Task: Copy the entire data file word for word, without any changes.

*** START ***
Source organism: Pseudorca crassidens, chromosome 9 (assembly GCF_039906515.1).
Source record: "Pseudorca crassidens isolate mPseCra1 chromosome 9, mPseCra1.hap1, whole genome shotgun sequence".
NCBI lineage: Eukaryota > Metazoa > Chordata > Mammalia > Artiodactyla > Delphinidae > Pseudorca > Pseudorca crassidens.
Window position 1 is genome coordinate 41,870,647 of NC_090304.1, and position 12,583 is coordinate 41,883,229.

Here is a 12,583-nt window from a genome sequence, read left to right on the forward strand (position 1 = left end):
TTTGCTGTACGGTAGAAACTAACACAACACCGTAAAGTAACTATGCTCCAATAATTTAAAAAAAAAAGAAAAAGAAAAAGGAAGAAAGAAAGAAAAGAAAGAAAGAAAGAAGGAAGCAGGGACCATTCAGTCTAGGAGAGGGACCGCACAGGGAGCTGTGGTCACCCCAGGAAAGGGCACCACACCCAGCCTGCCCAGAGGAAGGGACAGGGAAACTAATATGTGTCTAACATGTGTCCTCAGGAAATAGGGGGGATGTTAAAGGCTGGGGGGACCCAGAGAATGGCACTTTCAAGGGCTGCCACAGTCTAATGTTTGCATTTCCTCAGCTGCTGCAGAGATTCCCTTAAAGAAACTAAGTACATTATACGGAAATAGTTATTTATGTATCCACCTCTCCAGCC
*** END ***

Source organism: Pseudorca crassidens, chromosome 9 (assembly GCF_039906515.1).
Source record: "Pseudorca crassidens isolate mPseCra1 chromosome 9, mPseCra1.hap1, whole genome shotgun sequence".
NCBI lineage: Eukaryota > Metazoa > Chordata > Mammalia > Artiodactyla > Delphinidae > Pseudorca > Pseudorca crassidens.
Window position 1 is genome coordinate 41,870,647 of NC_090304.1, and position 12,583 is coordinate 41,883,229.

Here is a 12,583-nt window from a genome sequence, read left to right on the forward strand (position 1 = left end):
TTTGCTGTACGGTAGAAACTAACACAACACCGTAAAGTAACTATGCTCCAATAATTTAAAAAAAAAAGAAAAAGAAAAAGGAAGAAAGAAAGAAAAGAAAGAAAGAAAGAAGGAAGCAGGGACCATTCAGTCTAGGAGAGGGACCGCACAGGGAGCTGTGGTCACCCCAGGAAAGGGCACCACACCCAGCCTGCCCAGAGGAAGGGACAGGGAAACTAATATGTGTCTAACATGTGTCCTCAGGAAATAGGGGGGATGTTAAAGGCTGGGGGGACCCAGAGAATGGCACTTTCAAGGGCTGCCACAGTCTAATGTTTGCATTTCCTCAGCTGCTGCAGAGATTCCCTTAAAGAAACTAAGTACATTATACGGAAATAGTTATTTATGTATCCACCTCTCCAGCC